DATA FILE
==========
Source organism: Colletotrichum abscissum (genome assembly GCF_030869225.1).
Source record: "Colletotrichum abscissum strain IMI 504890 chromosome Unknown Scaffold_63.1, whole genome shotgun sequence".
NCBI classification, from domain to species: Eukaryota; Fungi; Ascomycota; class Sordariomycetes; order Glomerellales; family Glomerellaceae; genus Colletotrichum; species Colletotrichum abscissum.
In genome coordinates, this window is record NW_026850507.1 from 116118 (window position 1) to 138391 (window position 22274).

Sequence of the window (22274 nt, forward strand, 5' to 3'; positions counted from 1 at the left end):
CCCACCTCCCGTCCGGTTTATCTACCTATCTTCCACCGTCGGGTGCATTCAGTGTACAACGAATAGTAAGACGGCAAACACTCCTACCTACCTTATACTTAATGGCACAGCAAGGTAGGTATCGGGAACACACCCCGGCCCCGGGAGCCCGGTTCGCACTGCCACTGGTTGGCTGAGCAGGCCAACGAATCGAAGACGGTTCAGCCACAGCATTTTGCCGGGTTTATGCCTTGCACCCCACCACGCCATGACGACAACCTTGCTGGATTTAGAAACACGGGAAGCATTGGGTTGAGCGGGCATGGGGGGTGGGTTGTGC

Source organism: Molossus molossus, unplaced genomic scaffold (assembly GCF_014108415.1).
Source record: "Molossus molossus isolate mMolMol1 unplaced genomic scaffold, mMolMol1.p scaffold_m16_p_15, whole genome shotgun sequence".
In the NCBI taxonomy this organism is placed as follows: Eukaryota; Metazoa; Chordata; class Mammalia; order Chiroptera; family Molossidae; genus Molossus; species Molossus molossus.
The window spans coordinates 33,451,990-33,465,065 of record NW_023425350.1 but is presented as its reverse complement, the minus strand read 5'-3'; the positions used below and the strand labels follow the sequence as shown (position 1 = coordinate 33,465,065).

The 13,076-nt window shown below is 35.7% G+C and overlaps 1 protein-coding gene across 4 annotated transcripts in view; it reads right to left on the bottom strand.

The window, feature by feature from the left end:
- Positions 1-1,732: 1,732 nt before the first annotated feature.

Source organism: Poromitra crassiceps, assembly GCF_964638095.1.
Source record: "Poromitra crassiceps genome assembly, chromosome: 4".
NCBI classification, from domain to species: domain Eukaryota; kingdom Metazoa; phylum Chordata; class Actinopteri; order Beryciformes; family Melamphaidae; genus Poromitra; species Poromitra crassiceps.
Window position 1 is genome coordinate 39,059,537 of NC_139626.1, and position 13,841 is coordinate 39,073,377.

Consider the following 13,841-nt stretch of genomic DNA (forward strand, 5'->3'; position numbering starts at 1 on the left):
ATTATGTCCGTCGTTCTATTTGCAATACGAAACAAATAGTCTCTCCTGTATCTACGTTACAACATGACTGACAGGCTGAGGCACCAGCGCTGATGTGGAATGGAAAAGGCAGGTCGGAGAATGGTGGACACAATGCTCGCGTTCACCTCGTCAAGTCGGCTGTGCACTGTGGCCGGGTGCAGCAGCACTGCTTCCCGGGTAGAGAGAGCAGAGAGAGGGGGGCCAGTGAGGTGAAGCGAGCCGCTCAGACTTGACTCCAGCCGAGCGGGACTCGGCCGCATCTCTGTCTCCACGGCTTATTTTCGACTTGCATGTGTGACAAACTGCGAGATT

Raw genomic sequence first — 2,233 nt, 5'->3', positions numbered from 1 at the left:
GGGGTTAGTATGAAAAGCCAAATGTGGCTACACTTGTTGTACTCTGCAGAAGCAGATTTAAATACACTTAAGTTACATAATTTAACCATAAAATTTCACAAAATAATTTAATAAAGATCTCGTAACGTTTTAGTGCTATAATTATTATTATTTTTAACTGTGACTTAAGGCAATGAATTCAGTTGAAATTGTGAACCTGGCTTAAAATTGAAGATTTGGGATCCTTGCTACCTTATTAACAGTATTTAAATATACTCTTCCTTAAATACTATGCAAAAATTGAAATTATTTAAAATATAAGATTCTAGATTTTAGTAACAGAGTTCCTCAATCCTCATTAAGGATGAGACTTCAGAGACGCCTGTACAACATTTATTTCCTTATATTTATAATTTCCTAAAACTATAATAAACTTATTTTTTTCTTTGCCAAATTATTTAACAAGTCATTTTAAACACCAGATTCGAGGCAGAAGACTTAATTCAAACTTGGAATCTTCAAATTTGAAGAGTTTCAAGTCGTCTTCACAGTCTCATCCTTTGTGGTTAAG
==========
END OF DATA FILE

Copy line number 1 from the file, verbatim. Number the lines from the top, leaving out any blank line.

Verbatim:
Source organism: Colletotrichum abscissum (genome assembly GCF_030869225.1).